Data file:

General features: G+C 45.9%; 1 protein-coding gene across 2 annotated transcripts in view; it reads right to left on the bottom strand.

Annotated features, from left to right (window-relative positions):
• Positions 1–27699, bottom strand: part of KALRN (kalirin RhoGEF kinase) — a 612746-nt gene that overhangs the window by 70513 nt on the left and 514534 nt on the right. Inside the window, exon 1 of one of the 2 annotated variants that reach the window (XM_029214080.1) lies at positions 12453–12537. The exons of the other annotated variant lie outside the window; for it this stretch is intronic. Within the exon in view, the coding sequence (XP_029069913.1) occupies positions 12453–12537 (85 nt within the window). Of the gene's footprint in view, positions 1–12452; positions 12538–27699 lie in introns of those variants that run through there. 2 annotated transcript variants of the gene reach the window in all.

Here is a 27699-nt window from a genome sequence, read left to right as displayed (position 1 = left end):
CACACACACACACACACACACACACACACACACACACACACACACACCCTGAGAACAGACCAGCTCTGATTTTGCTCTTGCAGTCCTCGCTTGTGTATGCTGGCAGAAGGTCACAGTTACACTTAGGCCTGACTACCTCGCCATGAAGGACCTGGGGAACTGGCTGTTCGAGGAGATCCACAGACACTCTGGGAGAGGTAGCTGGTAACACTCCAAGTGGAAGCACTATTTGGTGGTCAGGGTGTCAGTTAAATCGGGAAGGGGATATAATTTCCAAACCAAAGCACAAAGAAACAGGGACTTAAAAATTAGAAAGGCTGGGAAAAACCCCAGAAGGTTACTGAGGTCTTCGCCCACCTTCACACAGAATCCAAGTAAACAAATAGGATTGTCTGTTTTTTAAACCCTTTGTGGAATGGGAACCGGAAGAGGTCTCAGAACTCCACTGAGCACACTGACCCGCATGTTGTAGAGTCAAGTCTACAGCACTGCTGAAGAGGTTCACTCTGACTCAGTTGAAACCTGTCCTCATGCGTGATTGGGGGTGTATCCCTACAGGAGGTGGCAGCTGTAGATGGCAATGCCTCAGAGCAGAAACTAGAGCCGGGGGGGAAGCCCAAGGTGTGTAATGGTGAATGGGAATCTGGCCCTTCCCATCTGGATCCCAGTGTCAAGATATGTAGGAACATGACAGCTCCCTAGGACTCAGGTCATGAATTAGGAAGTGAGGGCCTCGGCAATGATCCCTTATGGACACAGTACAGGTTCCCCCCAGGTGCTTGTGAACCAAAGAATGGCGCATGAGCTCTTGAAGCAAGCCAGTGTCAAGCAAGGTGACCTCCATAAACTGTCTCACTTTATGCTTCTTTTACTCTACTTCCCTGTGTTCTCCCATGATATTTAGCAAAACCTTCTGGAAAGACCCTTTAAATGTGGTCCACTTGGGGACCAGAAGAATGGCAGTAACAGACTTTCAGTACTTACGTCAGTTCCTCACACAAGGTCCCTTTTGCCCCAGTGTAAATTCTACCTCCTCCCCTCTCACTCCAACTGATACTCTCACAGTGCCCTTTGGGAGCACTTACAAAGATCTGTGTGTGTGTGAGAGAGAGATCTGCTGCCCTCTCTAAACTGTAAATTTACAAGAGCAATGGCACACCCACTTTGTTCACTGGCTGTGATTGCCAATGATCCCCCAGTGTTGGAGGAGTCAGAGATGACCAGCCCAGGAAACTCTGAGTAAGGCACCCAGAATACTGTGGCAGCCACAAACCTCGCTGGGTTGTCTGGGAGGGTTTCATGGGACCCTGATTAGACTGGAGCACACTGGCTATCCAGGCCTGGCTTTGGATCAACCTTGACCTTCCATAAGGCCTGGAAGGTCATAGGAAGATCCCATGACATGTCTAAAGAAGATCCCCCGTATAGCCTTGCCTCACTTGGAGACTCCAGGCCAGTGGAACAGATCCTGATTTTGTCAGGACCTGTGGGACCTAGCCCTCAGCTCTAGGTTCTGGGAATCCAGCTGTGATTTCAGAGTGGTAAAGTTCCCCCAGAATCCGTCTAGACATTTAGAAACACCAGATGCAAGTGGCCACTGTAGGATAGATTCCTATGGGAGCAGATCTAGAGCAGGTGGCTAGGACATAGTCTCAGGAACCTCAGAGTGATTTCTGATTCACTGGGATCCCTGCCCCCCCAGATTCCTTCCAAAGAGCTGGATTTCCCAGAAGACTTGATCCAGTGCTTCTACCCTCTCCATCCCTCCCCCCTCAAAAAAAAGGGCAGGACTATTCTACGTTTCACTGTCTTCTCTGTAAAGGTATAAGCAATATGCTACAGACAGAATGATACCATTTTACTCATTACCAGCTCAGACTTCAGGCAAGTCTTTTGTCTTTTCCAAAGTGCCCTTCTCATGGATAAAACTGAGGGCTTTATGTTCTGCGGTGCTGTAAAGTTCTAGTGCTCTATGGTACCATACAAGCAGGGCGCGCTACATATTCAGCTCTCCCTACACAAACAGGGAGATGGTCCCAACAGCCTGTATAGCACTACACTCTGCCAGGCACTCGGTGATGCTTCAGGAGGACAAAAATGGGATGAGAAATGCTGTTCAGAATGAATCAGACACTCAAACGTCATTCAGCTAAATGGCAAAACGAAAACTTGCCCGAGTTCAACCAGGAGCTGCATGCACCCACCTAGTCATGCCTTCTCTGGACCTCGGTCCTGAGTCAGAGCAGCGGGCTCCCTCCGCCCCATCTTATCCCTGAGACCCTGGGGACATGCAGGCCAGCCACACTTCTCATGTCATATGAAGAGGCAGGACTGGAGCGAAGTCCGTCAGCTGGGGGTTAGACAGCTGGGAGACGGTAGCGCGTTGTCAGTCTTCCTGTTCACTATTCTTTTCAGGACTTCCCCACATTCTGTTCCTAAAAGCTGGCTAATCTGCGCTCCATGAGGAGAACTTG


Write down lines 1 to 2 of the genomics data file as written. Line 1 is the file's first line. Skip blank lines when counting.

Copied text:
General features: G+C 45.9%; 1 protein-coding gene across 2 annotated transcripts in view; it reads right to left on the bottom strand.

Annotated features, from left to right (window-relative positions):